As a large (maximum length 4.2 m), relatively late-maturing (7-8 yrs) pelagic shark, the species has life-history characteristics making it particularly susceptible to mortality from all sources, including human activities. The species is circumglobal in temperate and tropical waters. Individuals found in Canada are considered part of a larger North Atlantic population. There does not appear to be any reason to assume that the Canadian Atlantic "population" is demographically or genetically independent from the larger Atlantic population, so the status of the species in Atlantic Canada should reflect the status throughout the North Atlantic. Although there is no decline in an indicator of status for the portion of the species that is in Atlantic Canada, two analyses suggest recent declines in the North Atlantic as a whole (40% 1986-2001; 50% 1971-2003). The main causes of the species' decline (mortality due to bycatch in longline and other fisheries) are understood and potentially reversible, but these sources of mortality have not been adequately reduced.
Threats to Shortfin Mako
COSEWIC has identified fishing and pelagic longlining in particular, as being the most significant threat to the shortfin mako. There are no reliable abundance estimates for this species and the largely unmonitored longlining effort in international waters increases the uncertainty in abundance trends. Studies of bycatch in Atlantic Canadian waters indicate that shortfin mako make up 2 to 3% of the total weight of the pelagic longline fishery for swordfish. Because the meat is highly prized, this bycatch is rarely discarded at sea.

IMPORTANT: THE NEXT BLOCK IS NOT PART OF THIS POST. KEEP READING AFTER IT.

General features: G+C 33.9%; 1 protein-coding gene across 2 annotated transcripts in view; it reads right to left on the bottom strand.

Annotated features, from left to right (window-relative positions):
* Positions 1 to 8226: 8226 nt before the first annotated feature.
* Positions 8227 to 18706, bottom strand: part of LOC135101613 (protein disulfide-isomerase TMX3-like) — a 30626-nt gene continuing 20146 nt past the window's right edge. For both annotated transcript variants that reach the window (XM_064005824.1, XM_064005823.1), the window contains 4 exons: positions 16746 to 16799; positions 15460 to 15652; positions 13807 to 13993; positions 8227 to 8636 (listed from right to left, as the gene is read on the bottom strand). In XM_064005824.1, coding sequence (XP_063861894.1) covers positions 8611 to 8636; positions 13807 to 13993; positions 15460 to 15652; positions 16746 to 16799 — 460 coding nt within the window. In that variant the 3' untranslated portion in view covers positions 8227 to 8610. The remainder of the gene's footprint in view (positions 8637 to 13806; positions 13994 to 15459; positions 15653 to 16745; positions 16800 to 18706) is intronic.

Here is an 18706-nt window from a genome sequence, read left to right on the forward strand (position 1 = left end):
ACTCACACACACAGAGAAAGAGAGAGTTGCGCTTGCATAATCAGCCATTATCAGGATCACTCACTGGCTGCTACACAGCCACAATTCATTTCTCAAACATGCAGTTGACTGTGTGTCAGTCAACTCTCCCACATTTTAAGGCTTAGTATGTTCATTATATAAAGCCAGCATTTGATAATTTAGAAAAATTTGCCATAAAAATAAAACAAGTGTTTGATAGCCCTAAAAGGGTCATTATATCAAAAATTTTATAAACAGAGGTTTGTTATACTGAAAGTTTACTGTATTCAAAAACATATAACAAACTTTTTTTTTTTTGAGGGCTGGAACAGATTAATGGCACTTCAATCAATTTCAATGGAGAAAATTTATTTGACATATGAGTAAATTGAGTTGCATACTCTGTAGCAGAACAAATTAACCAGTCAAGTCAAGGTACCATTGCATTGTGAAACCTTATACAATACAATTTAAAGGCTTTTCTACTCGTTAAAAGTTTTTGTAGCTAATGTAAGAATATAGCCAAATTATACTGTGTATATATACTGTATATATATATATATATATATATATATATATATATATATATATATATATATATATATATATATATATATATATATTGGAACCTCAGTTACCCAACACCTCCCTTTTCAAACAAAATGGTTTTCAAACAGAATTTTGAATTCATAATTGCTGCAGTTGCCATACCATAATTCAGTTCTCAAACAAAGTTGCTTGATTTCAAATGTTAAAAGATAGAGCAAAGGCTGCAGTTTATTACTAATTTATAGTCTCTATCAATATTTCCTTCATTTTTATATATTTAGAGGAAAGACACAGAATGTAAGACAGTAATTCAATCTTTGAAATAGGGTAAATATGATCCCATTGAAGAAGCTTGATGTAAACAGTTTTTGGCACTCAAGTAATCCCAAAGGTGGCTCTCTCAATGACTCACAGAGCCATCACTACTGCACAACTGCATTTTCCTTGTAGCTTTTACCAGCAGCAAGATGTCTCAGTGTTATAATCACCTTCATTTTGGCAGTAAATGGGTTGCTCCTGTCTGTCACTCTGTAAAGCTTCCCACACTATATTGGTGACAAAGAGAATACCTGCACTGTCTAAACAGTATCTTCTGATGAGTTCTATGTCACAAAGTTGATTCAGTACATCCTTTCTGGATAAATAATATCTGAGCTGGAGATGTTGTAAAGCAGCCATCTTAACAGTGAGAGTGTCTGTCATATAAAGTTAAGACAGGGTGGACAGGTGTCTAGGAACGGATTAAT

International studies based on American and Japanese longline data indicate catch rate declines of 40 to 50 % for shortfin mako. While these declines have not been observed in Atlantic Canadian waters, preliminary studies do indicate a recent decline in the abundance of larger individuals.
Shortfin makos are also sought after by sport fishers who value them for their “fighting” ability as well as their edible flesh.
Protecting Shortfin Mako
There is no directed fishery for shortfin mako in Atlantic Canada, but it is caught as bycatch in other pelagic fisheries including swordfish, shark and tuna. Shortfin makos are managed under the Canadian Atlantic Pelagic Shark Integrated Fisheries Management Plan which allows for an unrestricted bycatch along with 100% dockside monitoring. The recreational shark fishery is “catch and release” only except in the case of a fishing derby when carcasses may be kept for scientific purposes. Also, the practise of “finning”, (removing and keeping the fins to sell while discarding the carcasses) has been prohibited in all Canadian waters since 1994.